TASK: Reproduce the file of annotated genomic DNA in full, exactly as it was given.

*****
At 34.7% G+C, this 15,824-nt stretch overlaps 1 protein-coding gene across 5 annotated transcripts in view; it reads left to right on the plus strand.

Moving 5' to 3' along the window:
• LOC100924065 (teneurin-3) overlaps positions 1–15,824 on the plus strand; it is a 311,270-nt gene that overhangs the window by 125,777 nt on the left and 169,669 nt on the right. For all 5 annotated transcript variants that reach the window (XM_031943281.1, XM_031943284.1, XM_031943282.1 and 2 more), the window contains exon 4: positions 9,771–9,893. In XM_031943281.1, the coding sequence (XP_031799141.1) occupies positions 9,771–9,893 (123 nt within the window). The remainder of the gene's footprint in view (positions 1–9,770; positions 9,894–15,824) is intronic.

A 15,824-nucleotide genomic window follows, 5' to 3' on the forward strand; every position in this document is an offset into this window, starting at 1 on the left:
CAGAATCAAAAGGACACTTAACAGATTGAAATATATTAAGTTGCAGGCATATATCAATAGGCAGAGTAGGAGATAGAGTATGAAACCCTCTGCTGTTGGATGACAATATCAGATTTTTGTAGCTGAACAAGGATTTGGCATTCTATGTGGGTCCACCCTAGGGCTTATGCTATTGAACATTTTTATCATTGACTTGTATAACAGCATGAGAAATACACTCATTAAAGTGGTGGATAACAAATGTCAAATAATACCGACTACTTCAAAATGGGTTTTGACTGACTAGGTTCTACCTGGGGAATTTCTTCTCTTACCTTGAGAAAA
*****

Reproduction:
At 34.7% G+C, this 15,824-nt stretch overlaps 1 protein-coding gene across 5 annotated transcripts in view; it reads left to right on the plus strand.

Moving 5' to 3' along the window:
• LOC100924065 (teneurin-3) overlaps positions 1–15,824 on the plus strand; it is a 311,270-nt gene that overhangs the window by 125,777 nt on the left and 169,669 nt on the right. For all 5 annotated transcript variants that reach the window (XM_031943281.1, XM_031943284.1, XM_031943282.1 and 2 more), the window contains exon 4: positions 9,771–9,893. In XM_031943281.1, the coding sequence (XP_031799141.1) occupies positions 9,771–9,893 (123 nt within the window). The remainder of the gene's footprint in view (positions 1–9,770; positions 9,894–15,824) is intronic.

A 15,824-nucleotide genomic window follows, 5' to 3' on the forward strand; every position in this document is an offset into this window, starting at 1 on the left:
CAGAATCAAAAGGACACTTAACAGATTGAAATATATTAAGTTGCAGGCATATATCAATAGGCAGAGTAGGAGATAGAGTATGAAACCCTCTGCTGTTGGATGACAATATCAGATTTTTGTAGCTGAACAAGGATTTGGCATTCTATGTGGGTCCACCCTAGGGCTTATGCTATTGAACATTTTTATCATTGACTTGTATAACAGCATGAGAAATACACTCATTAAAGTGGTGGATAACAAATGTCAAATAATACCGACTACTTCAAAATGGGTTTTGACTGACTAGGTTCTACCTGGGGAATTTCTTCTCTTACCTTGAGAAAA